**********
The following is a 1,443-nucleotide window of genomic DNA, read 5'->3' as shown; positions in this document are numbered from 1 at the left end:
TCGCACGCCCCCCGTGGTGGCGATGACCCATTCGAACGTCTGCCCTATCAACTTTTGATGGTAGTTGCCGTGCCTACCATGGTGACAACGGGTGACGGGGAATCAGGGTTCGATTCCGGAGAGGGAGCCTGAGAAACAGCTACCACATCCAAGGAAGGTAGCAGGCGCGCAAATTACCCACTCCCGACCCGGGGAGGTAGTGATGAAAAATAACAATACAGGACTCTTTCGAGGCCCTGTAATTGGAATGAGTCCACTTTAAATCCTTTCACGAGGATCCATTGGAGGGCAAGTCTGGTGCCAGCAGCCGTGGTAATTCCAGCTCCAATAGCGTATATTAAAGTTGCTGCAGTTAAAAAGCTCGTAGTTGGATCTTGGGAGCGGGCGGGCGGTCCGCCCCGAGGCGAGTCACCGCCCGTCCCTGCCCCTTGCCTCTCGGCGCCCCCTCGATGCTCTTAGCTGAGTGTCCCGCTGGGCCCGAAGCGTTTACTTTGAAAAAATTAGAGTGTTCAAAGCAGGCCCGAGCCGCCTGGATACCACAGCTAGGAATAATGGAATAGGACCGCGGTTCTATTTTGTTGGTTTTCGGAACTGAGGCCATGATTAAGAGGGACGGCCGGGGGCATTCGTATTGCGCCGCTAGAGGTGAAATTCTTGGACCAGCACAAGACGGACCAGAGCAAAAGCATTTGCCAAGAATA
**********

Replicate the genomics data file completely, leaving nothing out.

The following is a 1,443-nucleotide window of genomic DNA, read 5'->3' as shown; positions in this document are numbered from 1 at the left end:
TCGCACGCCCCCCGTGGTGGCGATGACCCATTCGAACGTCTGCCCTATCAACTTTTGATGGTAGTTGCCGTGCCTACCATGGTGACAACGGGTGACGGGGAATCAGGGTTCGATTCCGGAGAGGGAGCCTGAGAAACAGCTACCACATCCAAGGAAGGTAGCAGGCGCGCAAATTACCCACTCCCGACCCGGGGAGGTAGTGATGAAAAATAACAATACAGGACTCTTTCGAGGCCCTGTAATTGGAATGAGTCCACTTTAAATCCTTTCACGAGGATCCATTGGAGGGCAAGTCTGGTGCCAGCAGCCGTGGTAATTCCAGCTCCAATAGCGTATATTAAAGTTGCTGCAGTTAAAAAGCTCGTAGTTGGATCTTGGGAGCGGGCGGGCGGTCCGCCCCGAGGCGAGTCACCGCCCGTCCCTGCCCCTTGCCTCTCGGCGCCCCCTCGATGCTCTTAGCTGAGTGTCCCGCTGGGCCCGAAGCGTTTACTTTGAAAAAATTAGAGTGTTCAAAGCAGGCCCGAGCCGCCTGGATACCACAGCTAGGAATAATGGAATAGGACCGCGGTTCTATTTTGTTGGTTTTCGGAACTGAGGCCATGATTAAGAGGGACGGCCGGGGGCATTCGTATTGCGCCGCTAGAGGTGAAATTCTTGGACCAGCACAAGACGGACCAGAGCAAAAGCATTTGCCAAGAATA